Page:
2006 / July 30, 2006
|Written in||C, C++, Perl, PHP, Shell, Ruby, Tcl/Tk|
|Operating system||SCO Xenix, SCO UNIX, SCO OpenServer 5, SCO OpenServer 6, UnixWare 2, Caldera OpenLinux, Open UNIX 8, and UnixWare 7|
|License||OSI approved Open Source licenses|
SCO Skunkware, often referred to as simply "Skunkware", is a collection of open-source software projects ported, compiled, and packaged for free redistribution on SCO operating environments. SCO Skunkware packaged components exist for SCO Xenix, SCO UNIX, SCO OpenServer 5, SCO OpenServer 6, UnixWare 2, Caldera OpenLinux, Open UNIX 8, and UnixWare 7. SCO Skunkware was an early pioneering effort to bring open source software into the realm of business computing and, as such, provided an important initial impetus to the acceptance and adoption of open source software in the small and medium business market. An extensive SCO Skunkware download area has been maintained since 1993 and SCO Skunkware components were shipped with operating system distributions as far back as 1983 when Xenix for the IBM XT was released by The Santa Cruz Operation. The annual SCO Forum conference was a venue for the makers and users of SCO Skunkware to meet and discuss its contents and ideas for future additions.
Later additional open source distributions for operating platforms such as the FreeBSD Ports collection and the Solaris Freeware repository would lend additional momentum to the adoption of open source in the business community.
- 1983 – First SCO Xenix Games Diskette
- 1993 – Skunkware (SCO UNIX 3.2)
- 1994 – Skunkware 2.0 (OpenDesktop)
- 1995 – Skunkware 5 (OpenServer 5)
- 1996 – Skunkware 96 (OpenServer 5)
- 1997 – Skunkware 97 (OSR5 + UW2)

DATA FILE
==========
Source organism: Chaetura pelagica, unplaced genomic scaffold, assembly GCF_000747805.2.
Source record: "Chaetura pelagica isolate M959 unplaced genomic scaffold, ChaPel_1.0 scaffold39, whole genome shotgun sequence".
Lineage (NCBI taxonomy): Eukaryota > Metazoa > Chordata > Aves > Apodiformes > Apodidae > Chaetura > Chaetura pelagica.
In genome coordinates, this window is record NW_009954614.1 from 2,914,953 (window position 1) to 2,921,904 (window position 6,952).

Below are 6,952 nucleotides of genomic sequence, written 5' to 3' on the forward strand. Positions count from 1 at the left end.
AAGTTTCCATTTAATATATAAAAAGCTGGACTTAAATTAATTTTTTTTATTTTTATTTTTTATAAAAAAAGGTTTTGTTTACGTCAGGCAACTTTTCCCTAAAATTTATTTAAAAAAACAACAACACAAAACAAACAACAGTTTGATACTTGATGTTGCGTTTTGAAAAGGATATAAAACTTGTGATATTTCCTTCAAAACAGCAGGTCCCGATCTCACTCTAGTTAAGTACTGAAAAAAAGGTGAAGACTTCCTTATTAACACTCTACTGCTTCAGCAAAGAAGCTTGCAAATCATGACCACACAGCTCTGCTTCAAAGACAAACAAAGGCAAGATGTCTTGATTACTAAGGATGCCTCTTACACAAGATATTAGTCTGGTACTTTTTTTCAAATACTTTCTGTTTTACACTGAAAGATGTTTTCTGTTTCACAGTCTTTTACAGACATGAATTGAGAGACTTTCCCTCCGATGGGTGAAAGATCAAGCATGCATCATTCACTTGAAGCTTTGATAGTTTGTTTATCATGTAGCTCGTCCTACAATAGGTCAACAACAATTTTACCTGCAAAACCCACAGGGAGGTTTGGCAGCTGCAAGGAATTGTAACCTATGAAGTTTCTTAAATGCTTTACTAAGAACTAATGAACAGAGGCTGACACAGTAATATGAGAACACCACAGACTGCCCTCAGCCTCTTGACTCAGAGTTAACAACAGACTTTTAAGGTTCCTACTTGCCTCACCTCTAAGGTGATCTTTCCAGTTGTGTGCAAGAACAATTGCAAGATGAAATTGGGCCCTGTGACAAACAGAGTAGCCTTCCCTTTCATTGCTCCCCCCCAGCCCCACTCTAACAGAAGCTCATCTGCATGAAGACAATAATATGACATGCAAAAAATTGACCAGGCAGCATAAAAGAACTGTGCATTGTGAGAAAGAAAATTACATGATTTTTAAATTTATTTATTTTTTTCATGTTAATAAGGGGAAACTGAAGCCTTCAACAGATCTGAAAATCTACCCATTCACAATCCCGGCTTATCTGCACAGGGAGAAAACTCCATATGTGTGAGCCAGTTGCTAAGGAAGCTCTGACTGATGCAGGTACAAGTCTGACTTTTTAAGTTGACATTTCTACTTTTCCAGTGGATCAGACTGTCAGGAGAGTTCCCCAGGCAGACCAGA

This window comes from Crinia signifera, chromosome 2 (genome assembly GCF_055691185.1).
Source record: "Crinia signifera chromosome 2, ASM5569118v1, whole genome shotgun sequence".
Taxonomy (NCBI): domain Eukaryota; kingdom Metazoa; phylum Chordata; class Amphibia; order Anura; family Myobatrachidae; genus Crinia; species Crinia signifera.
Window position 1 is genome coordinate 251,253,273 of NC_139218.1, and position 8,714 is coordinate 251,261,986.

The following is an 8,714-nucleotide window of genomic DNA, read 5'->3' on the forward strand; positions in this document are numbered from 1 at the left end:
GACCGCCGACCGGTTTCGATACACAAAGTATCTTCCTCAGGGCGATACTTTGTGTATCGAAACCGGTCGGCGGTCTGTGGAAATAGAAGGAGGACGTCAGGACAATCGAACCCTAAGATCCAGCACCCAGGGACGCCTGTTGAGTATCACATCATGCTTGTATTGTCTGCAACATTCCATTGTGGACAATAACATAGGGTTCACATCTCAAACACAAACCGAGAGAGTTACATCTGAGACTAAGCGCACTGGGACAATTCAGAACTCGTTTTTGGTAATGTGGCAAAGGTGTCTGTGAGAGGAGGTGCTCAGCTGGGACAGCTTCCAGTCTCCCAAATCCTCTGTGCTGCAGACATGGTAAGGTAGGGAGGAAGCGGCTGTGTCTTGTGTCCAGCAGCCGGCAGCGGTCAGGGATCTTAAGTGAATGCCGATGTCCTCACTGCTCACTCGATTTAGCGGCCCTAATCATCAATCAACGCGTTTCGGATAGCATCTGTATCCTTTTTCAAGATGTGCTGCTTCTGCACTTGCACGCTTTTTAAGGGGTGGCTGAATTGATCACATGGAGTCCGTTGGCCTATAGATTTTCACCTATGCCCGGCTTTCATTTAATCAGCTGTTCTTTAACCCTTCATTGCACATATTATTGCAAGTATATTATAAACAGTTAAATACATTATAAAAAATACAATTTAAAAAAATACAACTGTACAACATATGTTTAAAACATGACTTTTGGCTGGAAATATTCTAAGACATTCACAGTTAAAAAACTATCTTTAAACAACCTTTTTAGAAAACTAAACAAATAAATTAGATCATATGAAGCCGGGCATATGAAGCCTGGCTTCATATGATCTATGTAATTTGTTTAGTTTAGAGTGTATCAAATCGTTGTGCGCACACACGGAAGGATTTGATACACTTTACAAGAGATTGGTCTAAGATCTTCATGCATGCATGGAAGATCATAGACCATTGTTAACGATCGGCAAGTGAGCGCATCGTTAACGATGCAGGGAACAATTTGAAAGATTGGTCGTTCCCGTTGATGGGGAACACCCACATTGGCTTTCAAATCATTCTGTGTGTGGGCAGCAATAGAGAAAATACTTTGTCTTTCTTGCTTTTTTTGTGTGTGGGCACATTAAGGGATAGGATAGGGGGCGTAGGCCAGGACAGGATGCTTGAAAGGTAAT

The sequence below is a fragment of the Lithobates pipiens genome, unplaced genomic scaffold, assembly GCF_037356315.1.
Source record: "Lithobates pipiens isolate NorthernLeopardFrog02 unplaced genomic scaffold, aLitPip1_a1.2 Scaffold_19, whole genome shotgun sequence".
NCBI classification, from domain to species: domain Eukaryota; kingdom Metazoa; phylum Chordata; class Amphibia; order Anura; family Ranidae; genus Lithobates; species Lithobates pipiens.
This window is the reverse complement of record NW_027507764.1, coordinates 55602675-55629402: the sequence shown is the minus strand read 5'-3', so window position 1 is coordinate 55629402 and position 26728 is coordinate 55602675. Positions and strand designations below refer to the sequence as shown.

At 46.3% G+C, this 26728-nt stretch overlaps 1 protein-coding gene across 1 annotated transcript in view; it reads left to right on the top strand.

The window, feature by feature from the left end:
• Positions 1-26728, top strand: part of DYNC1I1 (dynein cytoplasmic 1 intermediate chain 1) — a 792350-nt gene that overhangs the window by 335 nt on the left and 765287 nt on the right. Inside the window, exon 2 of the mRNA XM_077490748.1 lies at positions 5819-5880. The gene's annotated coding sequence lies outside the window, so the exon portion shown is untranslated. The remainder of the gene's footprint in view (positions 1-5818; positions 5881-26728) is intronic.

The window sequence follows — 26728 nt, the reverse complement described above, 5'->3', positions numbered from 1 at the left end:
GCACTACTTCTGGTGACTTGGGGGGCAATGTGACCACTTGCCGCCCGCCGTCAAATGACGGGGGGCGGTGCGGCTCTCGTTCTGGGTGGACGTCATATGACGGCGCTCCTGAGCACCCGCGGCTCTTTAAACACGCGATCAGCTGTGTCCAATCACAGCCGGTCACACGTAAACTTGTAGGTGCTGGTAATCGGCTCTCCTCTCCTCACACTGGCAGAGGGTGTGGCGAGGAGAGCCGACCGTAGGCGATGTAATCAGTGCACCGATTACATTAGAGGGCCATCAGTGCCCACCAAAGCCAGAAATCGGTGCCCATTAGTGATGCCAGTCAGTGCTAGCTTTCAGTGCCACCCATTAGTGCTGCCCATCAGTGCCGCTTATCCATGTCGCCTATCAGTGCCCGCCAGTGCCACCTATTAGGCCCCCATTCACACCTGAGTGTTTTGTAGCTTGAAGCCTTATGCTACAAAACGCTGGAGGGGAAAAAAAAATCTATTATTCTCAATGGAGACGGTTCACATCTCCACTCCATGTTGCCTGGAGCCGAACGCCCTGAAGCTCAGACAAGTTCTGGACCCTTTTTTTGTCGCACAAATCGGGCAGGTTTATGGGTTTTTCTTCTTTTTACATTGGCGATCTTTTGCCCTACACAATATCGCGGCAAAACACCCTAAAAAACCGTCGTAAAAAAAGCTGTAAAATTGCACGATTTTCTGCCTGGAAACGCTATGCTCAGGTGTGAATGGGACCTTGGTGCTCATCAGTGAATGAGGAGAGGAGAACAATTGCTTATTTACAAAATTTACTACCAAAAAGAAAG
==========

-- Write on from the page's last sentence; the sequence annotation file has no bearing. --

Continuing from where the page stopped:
- 1998 – Skunkware 7 (UnixWare 7)
- 1998 – Skunkware 98 (OpenServer 5)
- 1999 – Skunkware 7.1 (UnixWare 7)
- 1999 – Skunkware 99 (OpenServer 5 and UnixWare 7)
- 2000 – Skunkware 2000 (OpenServer 5)
- 2000 – Skunkware 7.1.1 (UnixWare 7)
- 2001 – Skunkware 8.0.0 (Open UNIX 8)
- 2001 – SOSS 3.1 (OpenLinux 3.1)
- 2002 – Skunkware 8.0.1 (Open UNIX 8)
- 2002 – SOSS 3.1.1 (OpenLinux 3.1.1)
- 2006 – Skunkware 2006 (OpenServer 6)
SCO Skunkware components are licensed under a variety of terms. Most components are licensed under an OSI approved Open Source license. Many are licensed under the terms of either the GNU General Public License or the GNU Library General Public License.
Licenses used by SCO Skunkware components include or are similar to:
- GNU General Public License
- GNU Library General Public License
- Artistic License
- Mozilla Public License
- Netscape Public License
- The Open Group Public License
- The AST Open Source License
- X Consortium License
- Berkeley Based Licenses
A few of the components are "freeware" with no restrictions on their redistribution. Some components may restrict their use to non-commercial purposes or require a license fee for commercial use (e.g. MBROLA). Some components may be redistributed with special permission from the author(s) as is the case with KISDN.